The interdisciplinary field of archaeometry covers a wide range of subject categories and disciplines in relation to science and humanities. It is a well-established academic field of study and accredited part of higher education. Since its inception, the nomenclature designation of archaeometry signifies the appropriate methodology applied to archaeological materials and questions emerging from this field, regarding monuments, artifacts, and the reconstruction and management of landscape bearing cultural assets. The measurements of tangible culture denote significant information, such as chronology, authenticity, technology, characterization, provenance, discovering buried antiquities, ancient-day life activities, and three-dimensional (3D) reconstructions and modelling; furthermore, proxy data collected from environmental dynamic non-liner perturbations, which link local ecosystems with dwellings, are gathered by academia to study the past. The traditional rooting signifies the cultural legacies of people, which define the human desire and the confidence of memory and future trends. Beyond the mere study of the past, archaeometry’s role increasingly proves affinity to prosperity, if properly managed. The major archaeometrical contributions in cultural heritage and archaeology in general are reviewed herein, and we present the policies that could develop archaeometrical data into a sustainable stage of local, regional, and national economic development. The United Nations Educational, Scientific, and Cultural Organization (UNESCO) conventions for the documentation and protection of cultural heritage via new technologies and archaeometry are reviewed and connected to development strategies and sustainable development goals.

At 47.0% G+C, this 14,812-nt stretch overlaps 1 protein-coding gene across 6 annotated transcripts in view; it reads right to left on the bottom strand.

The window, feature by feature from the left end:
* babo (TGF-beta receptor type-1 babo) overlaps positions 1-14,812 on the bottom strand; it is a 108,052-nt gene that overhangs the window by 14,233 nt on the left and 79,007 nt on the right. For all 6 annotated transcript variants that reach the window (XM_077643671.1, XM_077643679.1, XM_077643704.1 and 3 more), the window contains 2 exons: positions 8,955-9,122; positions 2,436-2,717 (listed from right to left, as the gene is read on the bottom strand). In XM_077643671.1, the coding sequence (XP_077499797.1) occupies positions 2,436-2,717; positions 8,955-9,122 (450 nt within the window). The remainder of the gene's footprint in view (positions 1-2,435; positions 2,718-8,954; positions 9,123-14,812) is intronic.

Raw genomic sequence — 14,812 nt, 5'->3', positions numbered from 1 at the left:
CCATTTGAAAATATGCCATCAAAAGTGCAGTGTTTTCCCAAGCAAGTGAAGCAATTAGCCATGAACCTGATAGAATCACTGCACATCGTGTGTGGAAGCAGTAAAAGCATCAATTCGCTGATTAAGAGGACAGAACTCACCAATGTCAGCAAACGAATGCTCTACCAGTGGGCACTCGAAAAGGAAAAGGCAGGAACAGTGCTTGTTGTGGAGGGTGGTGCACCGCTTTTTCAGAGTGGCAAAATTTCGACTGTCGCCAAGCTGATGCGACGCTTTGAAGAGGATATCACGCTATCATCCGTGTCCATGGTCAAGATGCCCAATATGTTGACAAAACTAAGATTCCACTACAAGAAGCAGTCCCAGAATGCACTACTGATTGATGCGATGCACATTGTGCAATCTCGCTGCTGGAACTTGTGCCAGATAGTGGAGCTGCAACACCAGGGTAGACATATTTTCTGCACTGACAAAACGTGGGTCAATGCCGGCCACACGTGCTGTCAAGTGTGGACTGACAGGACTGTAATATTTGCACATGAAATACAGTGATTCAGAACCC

Keywords: archaeological sciences; buried antiquities; prospection; documentation; digitalization; management; UNESCO; cultural tourism; economic values; new technologies; information
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